Unit Investment Trust Funds have been gaining popularity as an investment among Filipinos in the past few years. The primary reason being its convenience as they’re available in most commercial banks.
But more importantly, it’s because more and more Filipinos are realizing that while it has greater risk than time deposit accounts, the upside potential for your money to grow higher than inflation makes the risk worth taking.
Today, let’s answer a series of questions about UITF investing that many of you sent to me in the past several months.
How to invest in UITF?
Just go to your bank and ask if they have UITF investment products. Most likely, they’ll have those and the bank officer will ask you to answer a risk assessment form to know which UITF will best suit your financial status and goals.
Is it safe to invest in UITF?
No investment is 100% risk-free. If you’re afraid to lose money, then just invest in low-risk UITFs and don’t put all your cash in just one fund. You can diversify or invest in other banks and investments as well.
How do you make money in UITF?
You buy units of the fund from the bank, and then sell back the units to the bank when its value increases. I’ve explained this process in greater detail in this UITF article.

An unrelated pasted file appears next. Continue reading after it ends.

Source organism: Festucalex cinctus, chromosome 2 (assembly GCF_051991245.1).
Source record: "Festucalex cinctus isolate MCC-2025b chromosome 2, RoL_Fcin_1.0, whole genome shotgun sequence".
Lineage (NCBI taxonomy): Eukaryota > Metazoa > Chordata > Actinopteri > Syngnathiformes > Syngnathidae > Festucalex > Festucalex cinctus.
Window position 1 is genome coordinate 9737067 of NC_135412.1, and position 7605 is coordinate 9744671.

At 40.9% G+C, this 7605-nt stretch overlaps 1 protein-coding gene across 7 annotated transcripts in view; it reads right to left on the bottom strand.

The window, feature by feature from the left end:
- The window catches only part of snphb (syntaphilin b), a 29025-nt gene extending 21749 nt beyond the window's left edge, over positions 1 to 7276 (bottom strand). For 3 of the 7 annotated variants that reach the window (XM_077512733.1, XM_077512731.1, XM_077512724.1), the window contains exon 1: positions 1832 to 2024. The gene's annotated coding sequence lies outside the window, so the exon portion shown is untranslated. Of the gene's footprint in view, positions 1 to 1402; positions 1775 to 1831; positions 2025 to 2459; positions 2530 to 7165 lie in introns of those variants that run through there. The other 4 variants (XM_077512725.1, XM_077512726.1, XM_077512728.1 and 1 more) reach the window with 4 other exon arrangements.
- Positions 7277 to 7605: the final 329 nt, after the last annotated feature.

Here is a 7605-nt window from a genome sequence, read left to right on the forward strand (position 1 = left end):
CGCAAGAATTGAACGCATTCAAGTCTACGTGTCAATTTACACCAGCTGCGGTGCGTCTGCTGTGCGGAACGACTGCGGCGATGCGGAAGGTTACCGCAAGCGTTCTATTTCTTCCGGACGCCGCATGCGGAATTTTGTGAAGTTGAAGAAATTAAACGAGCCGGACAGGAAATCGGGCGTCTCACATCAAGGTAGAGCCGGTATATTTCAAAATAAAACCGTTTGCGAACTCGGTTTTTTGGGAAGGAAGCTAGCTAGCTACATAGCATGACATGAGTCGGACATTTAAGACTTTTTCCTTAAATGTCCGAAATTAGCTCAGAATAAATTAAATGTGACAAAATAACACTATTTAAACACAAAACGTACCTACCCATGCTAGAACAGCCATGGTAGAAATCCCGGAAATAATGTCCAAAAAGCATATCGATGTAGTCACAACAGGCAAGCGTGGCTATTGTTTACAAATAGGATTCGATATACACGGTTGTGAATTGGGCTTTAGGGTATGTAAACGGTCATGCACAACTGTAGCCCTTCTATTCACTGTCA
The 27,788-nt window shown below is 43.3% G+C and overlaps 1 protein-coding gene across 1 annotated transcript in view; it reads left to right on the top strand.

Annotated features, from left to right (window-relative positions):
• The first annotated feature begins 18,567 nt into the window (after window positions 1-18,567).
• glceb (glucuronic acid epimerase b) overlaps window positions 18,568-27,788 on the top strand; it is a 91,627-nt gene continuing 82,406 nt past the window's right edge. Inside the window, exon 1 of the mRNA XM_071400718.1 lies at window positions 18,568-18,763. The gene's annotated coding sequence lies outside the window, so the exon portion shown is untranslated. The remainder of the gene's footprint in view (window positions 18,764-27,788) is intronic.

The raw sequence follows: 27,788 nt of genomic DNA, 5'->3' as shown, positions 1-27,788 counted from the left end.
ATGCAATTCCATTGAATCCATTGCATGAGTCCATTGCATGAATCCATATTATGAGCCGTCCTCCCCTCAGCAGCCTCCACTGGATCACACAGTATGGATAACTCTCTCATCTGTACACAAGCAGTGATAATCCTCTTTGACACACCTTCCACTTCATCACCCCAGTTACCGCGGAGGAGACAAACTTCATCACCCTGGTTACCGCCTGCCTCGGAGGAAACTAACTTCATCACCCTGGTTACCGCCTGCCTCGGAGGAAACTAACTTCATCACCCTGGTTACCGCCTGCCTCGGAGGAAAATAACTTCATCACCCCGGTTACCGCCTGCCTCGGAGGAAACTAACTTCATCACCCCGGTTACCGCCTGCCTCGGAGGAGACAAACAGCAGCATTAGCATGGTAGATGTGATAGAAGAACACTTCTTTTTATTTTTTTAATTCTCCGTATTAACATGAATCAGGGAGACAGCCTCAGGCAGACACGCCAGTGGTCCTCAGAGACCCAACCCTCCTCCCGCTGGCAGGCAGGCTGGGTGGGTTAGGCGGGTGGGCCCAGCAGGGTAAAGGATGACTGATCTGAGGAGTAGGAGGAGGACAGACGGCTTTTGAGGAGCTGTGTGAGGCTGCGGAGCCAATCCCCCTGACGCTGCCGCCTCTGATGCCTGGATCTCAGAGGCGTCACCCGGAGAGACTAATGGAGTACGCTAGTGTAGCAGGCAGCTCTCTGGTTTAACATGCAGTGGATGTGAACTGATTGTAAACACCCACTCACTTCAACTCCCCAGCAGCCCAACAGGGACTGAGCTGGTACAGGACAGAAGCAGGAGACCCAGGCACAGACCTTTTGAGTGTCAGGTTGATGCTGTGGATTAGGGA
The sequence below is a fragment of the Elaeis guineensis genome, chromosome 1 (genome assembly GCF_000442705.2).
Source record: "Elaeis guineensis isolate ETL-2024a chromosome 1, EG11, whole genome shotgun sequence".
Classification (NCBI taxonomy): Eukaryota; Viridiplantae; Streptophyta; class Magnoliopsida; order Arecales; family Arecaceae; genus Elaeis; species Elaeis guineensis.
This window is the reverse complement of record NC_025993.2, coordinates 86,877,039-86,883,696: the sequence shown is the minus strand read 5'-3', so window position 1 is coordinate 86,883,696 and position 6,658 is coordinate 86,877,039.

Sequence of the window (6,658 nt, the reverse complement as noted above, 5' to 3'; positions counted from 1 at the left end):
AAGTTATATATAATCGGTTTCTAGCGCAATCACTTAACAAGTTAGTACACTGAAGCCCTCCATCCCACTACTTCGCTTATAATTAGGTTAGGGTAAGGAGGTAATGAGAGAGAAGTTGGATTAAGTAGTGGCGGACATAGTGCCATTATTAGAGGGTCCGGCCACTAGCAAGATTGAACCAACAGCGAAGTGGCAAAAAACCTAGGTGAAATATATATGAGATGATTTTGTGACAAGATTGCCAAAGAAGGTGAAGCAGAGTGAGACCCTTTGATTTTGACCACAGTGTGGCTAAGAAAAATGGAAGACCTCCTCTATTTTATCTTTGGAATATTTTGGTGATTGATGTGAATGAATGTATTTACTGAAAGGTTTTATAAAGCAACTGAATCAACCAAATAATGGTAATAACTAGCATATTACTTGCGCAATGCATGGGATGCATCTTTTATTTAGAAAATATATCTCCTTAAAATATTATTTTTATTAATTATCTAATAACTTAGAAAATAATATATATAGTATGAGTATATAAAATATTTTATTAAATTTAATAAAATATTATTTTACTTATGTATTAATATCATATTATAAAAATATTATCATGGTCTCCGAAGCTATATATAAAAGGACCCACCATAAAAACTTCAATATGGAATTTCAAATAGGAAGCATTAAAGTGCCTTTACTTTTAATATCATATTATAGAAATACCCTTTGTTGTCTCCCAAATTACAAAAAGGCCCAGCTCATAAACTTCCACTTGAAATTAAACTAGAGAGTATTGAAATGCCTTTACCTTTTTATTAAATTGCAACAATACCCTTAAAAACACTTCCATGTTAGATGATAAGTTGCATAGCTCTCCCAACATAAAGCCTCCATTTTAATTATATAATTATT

Do you think it is a good idea for me to leave my money untouched in a UITF for several years? I’m considering this as a retirement fund.
I think it’s a great idea, put it in a Balanced or Equity fund because these UITFs grow higher than inflation rates, which is what you want primarily.
Also, rather than investing all your extra money in one go, it’s better to do small, same-amount, regular-period investments (P1,000 every month for example). This strategy is called cost-averaging, which is good to do for long-term investing.
Which do you think is good for short-term and long-term? Balanced Fund or Equity Fund?
Balanced funds are good for medium-term (3 to 5 years), while Equity is always long-term (more than 5 years). For short-term (2 years or less), try Money Market or other conservative funds.
I’ve discussed the different types of mutual funds and UITFs in this post and I encourage you to read it to understand why there’s so many types of pooled funds.
What is the difference between buying units direct from the bank and buying a variable plan from an insurance company, which is also managed by fund managers?
They’re similar but not the same. The variable plan is no longer a UITF, it is a life insurance plan with an investment component — and money for that investment part is usually put in mutual funds, which is also a pooled fund just like UITFs.
If you need protection, buy life insurance. But if you want to invest, my suggestion is to invest directly in a fund. If you need both, then it’s better to do it separately and do BTID strategy, which I wrote about here.
You said that high-risk investments like Equity funds should be redeemed after 5 years or more. Let’s say that I lose track of time and the market is doing bad again, will I need to wait for another 5 years or more?